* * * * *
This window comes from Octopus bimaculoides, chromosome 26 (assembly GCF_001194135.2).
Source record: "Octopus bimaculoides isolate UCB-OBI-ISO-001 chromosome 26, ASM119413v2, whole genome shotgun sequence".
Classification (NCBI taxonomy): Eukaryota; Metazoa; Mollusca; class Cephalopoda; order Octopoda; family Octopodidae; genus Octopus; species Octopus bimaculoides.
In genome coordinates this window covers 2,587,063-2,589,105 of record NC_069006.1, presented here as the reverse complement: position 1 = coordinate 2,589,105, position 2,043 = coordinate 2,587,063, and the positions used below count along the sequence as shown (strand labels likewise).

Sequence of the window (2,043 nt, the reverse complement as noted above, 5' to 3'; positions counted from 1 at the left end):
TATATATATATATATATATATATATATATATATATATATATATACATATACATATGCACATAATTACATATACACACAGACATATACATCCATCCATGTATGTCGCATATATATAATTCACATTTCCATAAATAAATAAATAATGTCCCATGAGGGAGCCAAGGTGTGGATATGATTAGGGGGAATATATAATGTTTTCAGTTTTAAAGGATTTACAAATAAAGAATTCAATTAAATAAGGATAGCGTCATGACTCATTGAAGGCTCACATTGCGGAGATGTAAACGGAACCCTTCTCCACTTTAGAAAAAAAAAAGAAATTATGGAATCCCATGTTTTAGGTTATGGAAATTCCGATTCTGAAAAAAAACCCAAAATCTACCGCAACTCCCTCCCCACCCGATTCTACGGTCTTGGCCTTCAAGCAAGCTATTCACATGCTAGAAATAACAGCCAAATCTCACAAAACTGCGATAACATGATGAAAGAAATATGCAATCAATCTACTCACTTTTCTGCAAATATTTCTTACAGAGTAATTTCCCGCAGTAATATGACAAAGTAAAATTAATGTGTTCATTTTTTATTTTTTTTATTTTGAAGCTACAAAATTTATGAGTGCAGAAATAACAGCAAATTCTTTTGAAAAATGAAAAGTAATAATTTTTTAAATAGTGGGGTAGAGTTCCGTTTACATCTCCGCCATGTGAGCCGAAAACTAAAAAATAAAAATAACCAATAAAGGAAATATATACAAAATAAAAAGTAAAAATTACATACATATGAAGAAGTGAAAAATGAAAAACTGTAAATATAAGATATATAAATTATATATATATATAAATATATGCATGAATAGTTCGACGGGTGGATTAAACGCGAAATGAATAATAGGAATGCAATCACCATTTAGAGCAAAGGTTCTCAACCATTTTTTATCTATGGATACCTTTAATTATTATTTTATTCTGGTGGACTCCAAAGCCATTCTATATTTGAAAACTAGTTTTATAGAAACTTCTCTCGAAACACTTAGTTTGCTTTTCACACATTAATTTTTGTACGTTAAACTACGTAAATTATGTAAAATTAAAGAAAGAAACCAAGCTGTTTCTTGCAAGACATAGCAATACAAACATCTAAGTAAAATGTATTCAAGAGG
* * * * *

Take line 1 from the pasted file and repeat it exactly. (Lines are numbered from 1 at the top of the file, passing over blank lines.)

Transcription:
This window comes from Octopus bimaculoides, chromosome 26 (assembly GCF_001194135.2).